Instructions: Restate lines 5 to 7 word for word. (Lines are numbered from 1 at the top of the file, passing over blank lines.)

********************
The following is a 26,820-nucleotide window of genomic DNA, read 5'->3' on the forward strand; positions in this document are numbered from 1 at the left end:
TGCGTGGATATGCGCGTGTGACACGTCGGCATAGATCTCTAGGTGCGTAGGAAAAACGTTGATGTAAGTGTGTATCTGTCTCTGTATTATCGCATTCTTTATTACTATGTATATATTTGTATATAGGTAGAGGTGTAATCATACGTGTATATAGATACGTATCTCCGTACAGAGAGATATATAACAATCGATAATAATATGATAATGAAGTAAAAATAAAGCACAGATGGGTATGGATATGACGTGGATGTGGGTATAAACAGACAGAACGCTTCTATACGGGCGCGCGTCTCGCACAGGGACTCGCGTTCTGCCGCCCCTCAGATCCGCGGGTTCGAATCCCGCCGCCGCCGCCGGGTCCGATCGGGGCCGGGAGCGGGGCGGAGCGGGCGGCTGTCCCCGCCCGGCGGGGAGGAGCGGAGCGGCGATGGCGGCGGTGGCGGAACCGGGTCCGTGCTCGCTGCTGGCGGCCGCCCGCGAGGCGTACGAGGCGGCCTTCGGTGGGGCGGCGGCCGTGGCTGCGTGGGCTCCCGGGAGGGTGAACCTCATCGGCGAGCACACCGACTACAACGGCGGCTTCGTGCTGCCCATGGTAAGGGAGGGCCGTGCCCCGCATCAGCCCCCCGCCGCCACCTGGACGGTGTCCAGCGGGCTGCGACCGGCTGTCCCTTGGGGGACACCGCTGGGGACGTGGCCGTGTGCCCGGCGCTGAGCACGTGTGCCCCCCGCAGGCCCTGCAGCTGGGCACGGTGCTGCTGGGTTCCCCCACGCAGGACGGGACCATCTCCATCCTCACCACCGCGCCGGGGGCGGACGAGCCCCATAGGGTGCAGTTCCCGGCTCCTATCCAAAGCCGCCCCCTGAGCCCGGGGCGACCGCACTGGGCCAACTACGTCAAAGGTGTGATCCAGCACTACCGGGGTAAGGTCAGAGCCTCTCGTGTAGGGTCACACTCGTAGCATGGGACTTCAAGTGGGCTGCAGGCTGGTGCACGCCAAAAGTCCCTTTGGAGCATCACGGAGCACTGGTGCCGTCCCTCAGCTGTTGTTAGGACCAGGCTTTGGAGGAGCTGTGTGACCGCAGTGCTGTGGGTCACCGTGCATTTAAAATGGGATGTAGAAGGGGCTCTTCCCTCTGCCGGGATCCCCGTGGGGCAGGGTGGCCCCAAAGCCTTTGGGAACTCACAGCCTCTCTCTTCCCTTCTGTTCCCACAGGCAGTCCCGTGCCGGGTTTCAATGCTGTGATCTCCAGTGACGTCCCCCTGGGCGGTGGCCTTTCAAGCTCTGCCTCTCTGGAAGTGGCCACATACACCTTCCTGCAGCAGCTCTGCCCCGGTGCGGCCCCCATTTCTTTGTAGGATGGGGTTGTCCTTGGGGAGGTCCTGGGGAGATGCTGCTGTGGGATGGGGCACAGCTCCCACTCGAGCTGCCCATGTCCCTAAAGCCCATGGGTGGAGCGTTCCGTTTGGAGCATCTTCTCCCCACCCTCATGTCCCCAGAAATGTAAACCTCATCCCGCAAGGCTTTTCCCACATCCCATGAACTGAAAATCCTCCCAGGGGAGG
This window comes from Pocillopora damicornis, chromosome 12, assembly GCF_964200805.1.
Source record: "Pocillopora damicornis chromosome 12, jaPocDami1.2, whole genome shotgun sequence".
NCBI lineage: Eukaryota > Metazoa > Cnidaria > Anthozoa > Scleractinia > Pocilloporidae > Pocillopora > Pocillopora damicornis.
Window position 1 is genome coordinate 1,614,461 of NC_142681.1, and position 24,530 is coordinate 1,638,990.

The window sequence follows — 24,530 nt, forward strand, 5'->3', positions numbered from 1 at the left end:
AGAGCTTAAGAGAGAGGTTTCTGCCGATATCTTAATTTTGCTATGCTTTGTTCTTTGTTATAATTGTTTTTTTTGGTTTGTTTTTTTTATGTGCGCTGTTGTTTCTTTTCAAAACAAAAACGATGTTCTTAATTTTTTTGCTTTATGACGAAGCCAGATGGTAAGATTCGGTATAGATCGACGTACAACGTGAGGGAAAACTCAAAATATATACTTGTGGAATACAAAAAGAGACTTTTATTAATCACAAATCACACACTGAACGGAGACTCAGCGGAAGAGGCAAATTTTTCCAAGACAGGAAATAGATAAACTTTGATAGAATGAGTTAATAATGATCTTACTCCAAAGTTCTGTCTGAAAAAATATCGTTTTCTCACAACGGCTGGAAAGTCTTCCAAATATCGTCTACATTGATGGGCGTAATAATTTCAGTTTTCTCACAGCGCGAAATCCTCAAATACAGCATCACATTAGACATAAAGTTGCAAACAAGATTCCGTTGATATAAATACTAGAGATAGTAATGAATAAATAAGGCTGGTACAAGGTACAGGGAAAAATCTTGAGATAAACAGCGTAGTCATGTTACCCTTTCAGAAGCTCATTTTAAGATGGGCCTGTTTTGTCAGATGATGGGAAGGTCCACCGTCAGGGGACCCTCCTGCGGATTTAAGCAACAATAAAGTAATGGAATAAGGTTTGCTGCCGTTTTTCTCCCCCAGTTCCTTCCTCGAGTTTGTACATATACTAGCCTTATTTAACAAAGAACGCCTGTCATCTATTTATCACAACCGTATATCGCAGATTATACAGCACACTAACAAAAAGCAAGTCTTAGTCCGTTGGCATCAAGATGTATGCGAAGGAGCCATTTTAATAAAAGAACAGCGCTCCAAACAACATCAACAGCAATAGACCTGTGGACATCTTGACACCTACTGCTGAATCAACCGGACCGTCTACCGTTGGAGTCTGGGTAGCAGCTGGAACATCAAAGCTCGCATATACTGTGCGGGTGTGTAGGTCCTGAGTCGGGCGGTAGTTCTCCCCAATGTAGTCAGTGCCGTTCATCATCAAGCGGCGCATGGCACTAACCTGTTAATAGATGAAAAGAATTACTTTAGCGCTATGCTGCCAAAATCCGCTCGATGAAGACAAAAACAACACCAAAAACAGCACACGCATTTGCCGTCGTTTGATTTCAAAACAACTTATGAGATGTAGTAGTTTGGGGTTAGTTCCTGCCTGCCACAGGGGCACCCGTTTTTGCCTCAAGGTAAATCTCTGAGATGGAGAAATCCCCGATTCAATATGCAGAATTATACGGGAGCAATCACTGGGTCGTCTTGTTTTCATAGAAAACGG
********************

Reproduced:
NCBI lineage: Eukaryota > Metazoa > Cnidaria > Anthozoa > Scleractinia > Pocilloporidae > Pocillopora > Pocillopora damicornis.
Window position 1 is genome coordinate 1,614,461 of NC_142681.1, and position 24,530 is coordinate 1,638,990.

The window sequence follows — 24,530 nt, forward strand, 5'->3', positions numbered from 1 at the left end: